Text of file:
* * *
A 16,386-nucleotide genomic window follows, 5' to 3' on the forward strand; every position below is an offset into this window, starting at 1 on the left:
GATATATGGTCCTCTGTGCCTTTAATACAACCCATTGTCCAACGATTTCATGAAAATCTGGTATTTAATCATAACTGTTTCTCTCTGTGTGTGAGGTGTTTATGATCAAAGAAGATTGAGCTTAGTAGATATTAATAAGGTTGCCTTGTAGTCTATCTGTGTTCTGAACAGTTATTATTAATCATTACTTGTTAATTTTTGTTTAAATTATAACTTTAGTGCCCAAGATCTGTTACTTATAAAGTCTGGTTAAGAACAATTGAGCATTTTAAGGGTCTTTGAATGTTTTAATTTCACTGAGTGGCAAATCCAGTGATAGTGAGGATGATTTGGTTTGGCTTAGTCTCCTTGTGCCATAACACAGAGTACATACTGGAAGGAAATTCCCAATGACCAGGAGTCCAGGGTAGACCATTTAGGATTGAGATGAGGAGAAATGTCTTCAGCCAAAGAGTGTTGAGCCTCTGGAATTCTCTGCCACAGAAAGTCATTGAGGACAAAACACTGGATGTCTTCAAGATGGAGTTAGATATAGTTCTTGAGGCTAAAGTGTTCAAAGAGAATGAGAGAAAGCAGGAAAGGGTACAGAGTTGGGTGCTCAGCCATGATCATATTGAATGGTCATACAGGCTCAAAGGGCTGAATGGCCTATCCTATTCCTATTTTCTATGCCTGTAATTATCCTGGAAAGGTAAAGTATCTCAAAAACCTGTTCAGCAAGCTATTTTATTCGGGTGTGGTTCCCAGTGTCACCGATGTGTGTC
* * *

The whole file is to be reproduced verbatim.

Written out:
A 16,386-nucleotide genomic window follows, 5' to 3' on the forward strand; every position below is an offset into this window, starting at 1 on the left:
GATATATGGTCCTCTGTGCCTTTAATACAACCCATTGTCCAACGATTTCATGAAAATCTGGTATTTAATCATAACTGTTTCTCTCTGTGTGTGAGGTGTTTATGATCAAAGAAGATTGAGCTTAGTAGATATTAATAAGGTTGCCTTGTAGTCTATCTGTGTTCTGAACAGTTATTATTAATCATTACTTGTTAATTTTTGTTTAAATTATAACTTTAGTGCCCAAGATCTGTTACTTATAAAGTCTGGTTAAGAACAATTGAGCATTTTAAGGGTCTTTGAATGTTTTAATTTCACTGAGTGGCAAATCCAGTGATAGTGAGGATGATTTGGTTTGGCTTAGTCTCCTTGTGCCATAACACAGAGTACATACTGGAAGGAAATTCCCAATGACCAGGAGTCCAGGGTAGACCATTTAGGATTGAGATGAGGAGAAATGTCTTCAGCCAAAGAGTGTTGAGCCTCTGGAATTCTCTGCCACAGAAAGTCATTGAGGACAAAACACTGGATGTCTTCAAGATGGAGTTAGATATAGTTCTTGAGGCTAAAGTGTTCAAAGAGAATGAGAGAAAGCAGGAAAGGGTACAGAGTTGGGTGCTCAGCCATGATCATATTGAATGGTCATACAGGCTCAAAGGGCTGAATGGCCTATCCTATTCCTATTTTCTATGCCTGTAATTATCCTGGAAAGGTAAAGTATCTCAAAAACCTGTTCAGCAAGCTATTTTATTCGGGTGTGGTTCCCAGTGTCACCGATGTGTGTC